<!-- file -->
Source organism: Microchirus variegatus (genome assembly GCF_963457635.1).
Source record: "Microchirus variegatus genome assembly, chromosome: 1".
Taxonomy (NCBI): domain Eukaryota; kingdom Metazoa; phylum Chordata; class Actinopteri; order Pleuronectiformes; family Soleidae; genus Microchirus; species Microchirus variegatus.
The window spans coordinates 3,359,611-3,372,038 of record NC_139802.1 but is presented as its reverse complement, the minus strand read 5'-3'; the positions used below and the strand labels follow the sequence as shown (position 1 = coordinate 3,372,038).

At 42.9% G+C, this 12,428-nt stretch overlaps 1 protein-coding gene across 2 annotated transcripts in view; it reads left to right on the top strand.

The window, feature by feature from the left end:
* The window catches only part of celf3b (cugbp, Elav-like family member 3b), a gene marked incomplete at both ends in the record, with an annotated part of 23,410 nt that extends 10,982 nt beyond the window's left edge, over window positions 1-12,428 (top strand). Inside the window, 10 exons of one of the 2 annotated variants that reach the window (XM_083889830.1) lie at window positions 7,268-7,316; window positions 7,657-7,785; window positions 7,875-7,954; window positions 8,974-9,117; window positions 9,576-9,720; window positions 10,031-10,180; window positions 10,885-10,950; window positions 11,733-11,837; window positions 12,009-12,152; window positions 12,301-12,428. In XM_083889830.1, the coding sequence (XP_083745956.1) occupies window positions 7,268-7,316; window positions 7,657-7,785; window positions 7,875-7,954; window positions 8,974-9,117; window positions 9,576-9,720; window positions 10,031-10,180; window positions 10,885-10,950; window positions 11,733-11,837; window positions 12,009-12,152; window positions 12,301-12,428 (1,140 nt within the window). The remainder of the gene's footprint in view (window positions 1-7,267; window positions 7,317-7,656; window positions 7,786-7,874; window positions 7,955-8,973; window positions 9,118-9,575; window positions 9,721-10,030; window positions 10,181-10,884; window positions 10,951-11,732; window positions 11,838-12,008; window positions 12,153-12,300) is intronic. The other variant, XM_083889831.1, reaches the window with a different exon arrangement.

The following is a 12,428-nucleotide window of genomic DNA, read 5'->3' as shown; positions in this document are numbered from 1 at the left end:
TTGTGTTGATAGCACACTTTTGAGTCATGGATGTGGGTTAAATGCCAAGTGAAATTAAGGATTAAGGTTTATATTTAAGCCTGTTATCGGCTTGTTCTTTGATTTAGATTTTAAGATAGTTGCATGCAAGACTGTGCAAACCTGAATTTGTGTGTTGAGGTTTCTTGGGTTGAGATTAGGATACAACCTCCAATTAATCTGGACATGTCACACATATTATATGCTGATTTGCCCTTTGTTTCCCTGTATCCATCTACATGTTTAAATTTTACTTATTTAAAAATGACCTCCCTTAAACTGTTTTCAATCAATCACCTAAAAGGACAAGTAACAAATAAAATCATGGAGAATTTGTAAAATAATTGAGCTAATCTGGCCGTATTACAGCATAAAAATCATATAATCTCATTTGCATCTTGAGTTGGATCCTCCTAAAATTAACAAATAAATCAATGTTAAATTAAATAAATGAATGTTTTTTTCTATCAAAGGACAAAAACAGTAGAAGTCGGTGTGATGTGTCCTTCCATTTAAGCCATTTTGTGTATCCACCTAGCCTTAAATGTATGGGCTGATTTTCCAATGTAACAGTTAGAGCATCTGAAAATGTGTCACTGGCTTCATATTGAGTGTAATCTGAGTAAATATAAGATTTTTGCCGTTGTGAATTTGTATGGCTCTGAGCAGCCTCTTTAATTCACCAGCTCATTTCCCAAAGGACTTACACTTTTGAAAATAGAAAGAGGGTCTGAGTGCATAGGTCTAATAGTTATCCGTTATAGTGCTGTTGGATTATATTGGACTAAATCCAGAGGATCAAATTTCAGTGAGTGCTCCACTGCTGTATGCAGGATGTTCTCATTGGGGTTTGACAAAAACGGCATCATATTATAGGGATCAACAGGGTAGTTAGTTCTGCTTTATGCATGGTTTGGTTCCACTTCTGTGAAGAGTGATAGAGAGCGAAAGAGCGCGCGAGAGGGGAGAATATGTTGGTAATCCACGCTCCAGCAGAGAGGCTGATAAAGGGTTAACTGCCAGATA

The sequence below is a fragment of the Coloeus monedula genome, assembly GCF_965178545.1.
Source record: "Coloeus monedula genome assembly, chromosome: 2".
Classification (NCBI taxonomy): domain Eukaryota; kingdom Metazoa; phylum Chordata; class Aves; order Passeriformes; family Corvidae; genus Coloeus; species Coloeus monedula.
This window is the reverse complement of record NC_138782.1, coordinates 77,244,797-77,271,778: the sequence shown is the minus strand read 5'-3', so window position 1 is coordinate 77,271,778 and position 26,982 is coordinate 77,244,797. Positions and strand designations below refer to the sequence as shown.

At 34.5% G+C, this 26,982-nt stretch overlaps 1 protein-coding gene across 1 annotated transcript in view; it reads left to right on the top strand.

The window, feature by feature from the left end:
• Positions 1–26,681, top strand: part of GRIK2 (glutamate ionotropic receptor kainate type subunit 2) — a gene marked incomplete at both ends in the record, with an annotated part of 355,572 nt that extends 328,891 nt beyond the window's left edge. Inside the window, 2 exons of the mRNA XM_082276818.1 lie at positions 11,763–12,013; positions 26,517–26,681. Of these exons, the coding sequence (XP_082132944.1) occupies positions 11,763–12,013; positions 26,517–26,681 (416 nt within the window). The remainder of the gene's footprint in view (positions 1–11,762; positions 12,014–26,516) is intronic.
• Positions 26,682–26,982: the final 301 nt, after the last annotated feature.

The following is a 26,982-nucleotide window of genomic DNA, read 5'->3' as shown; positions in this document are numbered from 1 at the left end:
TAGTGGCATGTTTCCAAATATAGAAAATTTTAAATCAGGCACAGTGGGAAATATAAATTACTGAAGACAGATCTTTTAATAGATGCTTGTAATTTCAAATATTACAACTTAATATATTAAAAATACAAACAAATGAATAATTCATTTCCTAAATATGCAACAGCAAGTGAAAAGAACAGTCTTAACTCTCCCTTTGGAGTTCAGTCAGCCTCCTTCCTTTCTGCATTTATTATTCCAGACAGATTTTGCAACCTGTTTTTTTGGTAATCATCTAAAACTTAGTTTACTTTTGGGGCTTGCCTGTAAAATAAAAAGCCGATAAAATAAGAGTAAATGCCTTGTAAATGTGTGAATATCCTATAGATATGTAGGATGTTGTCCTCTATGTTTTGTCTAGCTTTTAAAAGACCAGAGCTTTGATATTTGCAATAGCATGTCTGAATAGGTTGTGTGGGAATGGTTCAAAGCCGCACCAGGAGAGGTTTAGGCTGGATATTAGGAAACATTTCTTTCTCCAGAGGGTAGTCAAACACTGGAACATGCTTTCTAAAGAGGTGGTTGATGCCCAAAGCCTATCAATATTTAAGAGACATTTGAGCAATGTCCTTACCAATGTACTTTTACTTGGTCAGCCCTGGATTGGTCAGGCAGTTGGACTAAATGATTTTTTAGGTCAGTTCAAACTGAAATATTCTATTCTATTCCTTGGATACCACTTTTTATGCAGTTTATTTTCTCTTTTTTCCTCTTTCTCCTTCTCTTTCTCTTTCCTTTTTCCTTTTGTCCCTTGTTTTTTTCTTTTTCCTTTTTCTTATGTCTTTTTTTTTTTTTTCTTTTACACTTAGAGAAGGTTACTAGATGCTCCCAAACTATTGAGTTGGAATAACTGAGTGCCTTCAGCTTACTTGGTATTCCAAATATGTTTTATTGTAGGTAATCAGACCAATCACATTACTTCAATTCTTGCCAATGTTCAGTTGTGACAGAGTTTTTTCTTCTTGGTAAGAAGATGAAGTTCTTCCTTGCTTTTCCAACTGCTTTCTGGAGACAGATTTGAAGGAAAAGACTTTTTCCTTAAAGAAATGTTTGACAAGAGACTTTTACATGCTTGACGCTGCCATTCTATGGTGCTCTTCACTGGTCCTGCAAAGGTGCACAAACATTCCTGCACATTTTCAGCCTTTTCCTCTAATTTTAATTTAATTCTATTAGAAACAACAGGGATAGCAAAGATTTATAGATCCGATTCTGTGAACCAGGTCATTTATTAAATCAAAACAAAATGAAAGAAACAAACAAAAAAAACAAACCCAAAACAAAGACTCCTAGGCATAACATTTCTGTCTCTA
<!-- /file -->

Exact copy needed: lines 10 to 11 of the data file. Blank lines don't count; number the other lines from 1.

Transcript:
The sequence below is a fragment of the Coloeus monedula genome, assembly GCF_965178545.1.
Source record: "Coloeus monedula genome assembly, chromosome: 2".